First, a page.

Najaf Cemetery No Enemy Sanctuary, Marine Commander Says
American Forces Press Service
WASHINGTON, Aug. 10, 2004 Enemy forces using a Najaf cemetery as a base of operations violated an agreement that had made those grounds off limits for military operations.
Weapons from numerous caches in the Wadi Al Salam cemetery,
neighboring the Imam Ali Shrine, were found Aug. 7. While international laws of
armed conflict normally identify cemeteries as protected places, that status is
forfeited if the site is used for military purposes. Attacks launched by
militia loyal to radical cleric Muqtada al-Sadr, as well as the storage of
weapons caches in the holy site, make the cemetery a legitimate military
objective. Marine Corps photo
(Click photo for screen-resolution image);high-resolution image available.
Insurgents in Najaf have been found to be operating from and storing arms at the Wadi Al Salam cemetery, which is adjacent to the holy Imam Ali Shrine, according to a Multinational Force Iraq news release today.
"We will not allow them to continue to desecrate this sacred site, using it as an insurgent base of operations," said Col. Anthony M. Haslam, commander of the 11th Marine Expeditionary Unit. The cemetery "will be no sanctuary for thugs and criminals in Najaf," he declared.
U.S. Marines, soldiers, and Iraqi National Guardsmen are fighting insurgent forces in Najaf. According to the release, the Marines recently have captured numerous enemy weapons caches found in the cemetery's catacombs and mausoleums.
Insurgent use of the cemetery and surrounding mosques and buildings to store weapons and conduct military operations violates the international rules of warfare, the release noted, and breaks a cease-fire agreement made in June between Iraqi militant cleric Muqtada al Sadr and Najaf civic officials.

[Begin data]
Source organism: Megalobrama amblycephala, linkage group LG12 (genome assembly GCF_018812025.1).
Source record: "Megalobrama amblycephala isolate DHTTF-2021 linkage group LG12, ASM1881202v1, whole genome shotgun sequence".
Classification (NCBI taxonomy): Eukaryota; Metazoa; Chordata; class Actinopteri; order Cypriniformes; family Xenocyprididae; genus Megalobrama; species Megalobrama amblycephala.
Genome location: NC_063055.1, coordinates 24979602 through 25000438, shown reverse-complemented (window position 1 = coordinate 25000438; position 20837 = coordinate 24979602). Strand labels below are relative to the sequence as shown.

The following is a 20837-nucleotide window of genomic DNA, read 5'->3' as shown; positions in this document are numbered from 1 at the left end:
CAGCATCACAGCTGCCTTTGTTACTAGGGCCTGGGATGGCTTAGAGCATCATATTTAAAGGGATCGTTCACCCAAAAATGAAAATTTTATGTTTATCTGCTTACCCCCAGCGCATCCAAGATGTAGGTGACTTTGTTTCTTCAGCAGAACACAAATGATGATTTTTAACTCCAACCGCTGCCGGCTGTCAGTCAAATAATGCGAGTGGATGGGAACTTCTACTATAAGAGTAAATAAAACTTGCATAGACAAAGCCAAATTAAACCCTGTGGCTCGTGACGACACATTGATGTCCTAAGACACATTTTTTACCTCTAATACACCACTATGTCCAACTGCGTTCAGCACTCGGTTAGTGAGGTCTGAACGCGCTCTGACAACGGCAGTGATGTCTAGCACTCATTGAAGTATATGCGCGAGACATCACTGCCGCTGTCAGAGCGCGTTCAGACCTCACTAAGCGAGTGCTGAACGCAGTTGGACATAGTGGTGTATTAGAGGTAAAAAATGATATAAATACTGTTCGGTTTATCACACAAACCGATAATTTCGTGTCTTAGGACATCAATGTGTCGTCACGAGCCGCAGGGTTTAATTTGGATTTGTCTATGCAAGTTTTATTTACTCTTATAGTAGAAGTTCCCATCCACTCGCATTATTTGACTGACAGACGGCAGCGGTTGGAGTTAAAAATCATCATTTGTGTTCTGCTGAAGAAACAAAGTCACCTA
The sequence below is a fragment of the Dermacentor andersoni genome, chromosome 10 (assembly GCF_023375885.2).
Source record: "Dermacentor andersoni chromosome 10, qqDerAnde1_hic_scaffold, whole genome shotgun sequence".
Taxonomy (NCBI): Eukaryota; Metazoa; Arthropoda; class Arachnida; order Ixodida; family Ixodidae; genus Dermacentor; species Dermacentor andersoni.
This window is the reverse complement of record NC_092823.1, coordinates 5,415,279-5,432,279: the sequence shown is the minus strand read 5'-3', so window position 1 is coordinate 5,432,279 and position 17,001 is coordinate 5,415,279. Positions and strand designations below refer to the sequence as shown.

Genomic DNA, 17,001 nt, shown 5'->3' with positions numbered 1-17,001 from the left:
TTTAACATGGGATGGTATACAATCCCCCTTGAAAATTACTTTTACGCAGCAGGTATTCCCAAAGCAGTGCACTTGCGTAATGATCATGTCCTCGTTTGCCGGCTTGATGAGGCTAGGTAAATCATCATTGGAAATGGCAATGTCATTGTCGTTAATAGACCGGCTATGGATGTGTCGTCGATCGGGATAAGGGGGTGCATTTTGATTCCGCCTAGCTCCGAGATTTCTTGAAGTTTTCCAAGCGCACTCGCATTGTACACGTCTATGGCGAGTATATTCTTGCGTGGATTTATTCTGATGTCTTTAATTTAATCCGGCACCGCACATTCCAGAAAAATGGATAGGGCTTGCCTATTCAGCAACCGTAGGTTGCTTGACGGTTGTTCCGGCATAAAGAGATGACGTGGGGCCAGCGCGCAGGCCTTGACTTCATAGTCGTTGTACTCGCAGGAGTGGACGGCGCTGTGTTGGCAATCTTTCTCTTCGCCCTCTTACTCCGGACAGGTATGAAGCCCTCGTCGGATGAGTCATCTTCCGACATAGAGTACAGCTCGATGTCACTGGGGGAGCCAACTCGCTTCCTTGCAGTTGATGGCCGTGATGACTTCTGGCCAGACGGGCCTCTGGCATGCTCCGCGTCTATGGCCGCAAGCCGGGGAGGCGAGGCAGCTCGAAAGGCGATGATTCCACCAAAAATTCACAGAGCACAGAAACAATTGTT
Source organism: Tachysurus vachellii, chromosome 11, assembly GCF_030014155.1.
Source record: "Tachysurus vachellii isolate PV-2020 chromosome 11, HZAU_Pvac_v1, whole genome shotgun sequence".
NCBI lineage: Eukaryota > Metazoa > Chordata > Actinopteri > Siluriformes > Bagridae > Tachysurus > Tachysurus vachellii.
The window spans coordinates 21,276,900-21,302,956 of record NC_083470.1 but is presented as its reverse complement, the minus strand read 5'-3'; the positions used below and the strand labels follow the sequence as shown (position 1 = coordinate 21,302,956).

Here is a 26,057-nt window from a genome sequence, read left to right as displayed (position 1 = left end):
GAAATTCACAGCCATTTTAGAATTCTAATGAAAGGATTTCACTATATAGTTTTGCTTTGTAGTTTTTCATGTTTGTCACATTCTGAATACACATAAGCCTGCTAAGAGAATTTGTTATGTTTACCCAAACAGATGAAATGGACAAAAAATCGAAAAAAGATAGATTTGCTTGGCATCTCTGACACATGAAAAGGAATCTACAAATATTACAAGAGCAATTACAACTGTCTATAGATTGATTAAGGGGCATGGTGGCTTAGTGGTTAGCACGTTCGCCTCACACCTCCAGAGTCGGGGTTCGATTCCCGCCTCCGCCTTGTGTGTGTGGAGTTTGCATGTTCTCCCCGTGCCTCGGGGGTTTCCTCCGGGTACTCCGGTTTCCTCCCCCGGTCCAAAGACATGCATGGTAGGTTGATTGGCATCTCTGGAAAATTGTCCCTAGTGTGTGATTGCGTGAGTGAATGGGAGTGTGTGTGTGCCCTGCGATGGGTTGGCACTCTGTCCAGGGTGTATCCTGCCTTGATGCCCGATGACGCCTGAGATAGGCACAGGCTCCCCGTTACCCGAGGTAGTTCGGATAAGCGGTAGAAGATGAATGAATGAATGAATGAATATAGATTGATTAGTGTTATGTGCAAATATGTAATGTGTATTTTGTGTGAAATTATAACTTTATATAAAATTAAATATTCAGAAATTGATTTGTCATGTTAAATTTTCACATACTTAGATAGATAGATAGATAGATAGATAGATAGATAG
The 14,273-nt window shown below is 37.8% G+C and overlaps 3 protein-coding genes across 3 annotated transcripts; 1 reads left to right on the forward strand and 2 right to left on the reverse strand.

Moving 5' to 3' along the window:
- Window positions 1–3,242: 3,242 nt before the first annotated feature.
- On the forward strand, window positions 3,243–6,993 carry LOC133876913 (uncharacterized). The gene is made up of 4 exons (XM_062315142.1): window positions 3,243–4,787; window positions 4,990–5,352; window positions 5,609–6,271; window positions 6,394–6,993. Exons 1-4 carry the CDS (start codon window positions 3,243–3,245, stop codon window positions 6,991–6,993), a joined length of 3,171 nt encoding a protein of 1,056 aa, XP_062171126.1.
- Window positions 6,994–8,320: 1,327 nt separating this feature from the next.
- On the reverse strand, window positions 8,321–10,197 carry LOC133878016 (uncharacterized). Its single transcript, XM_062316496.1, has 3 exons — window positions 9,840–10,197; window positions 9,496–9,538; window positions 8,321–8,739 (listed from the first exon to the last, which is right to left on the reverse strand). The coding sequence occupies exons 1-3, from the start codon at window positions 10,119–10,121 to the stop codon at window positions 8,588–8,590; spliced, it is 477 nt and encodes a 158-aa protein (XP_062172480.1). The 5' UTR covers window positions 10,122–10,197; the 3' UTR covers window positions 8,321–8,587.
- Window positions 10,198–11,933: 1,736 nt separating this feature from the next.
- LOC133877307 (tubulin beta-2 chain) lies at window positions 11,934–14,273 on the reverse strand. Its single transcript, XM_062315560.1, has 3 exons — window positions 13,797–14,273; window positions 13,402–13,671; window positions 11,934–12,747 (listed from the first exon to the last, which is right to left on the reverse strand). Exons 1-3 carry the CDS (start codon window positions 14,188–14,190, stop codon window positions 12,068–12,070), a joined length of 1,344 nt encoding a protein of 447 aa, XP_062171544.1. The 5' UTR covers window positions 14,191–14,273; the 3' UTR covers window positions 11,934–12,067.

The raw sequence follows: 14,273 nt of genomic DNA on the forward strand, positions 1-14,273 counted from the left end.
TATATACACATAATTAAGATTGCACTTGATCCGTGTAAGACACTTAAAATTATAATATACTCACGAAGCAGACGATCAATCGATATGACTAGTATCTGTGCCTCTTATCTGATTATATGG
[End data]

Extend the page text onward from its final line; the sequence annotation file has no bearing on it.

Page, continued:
Recent enemy actions make the cemetery in Najaf a legitimate military objective, which now is being assaulted by multinational troops on the grounds of necessity and self-defense, the release stated.
Besides storing weapons, insurgents had also been using the cemetery to launch attacks against Iraqi security forces and to torture kidnap victims.
In other news from Iraq, U.S. 1st Infantry Division soldiers captured a suspected anti-Iraqi leader and two other people during raids made near Bayji late Aug. 9.
The soldiers, according to a news release, were attacked by enemy small-arms fire. The Americans returned fire, killing one insurgent. The captured enemy troops were taken to a detention facility for questioning. No 1st Division troops were injured in the incident.
Three U.S. service members who'd been wounded during Aug. 7 fighting with insurgents northwest of the Iraqi city of Mosul received Purple Hearts Aug. 8. Award recipients include Army Maj. Thomas B. Case, Marine Corps Capt. Aaron P. Hill, and Marine Corps Staff Sgt. William Rosborough.
The three troops were wounded during an insurgent attack on their base that involved enemy rocket and mortar fire. Army Lt. Gen. David H. Petraeus, commanding general of the Office of Security Transition/Multinational Security Transition Command, presented the awards.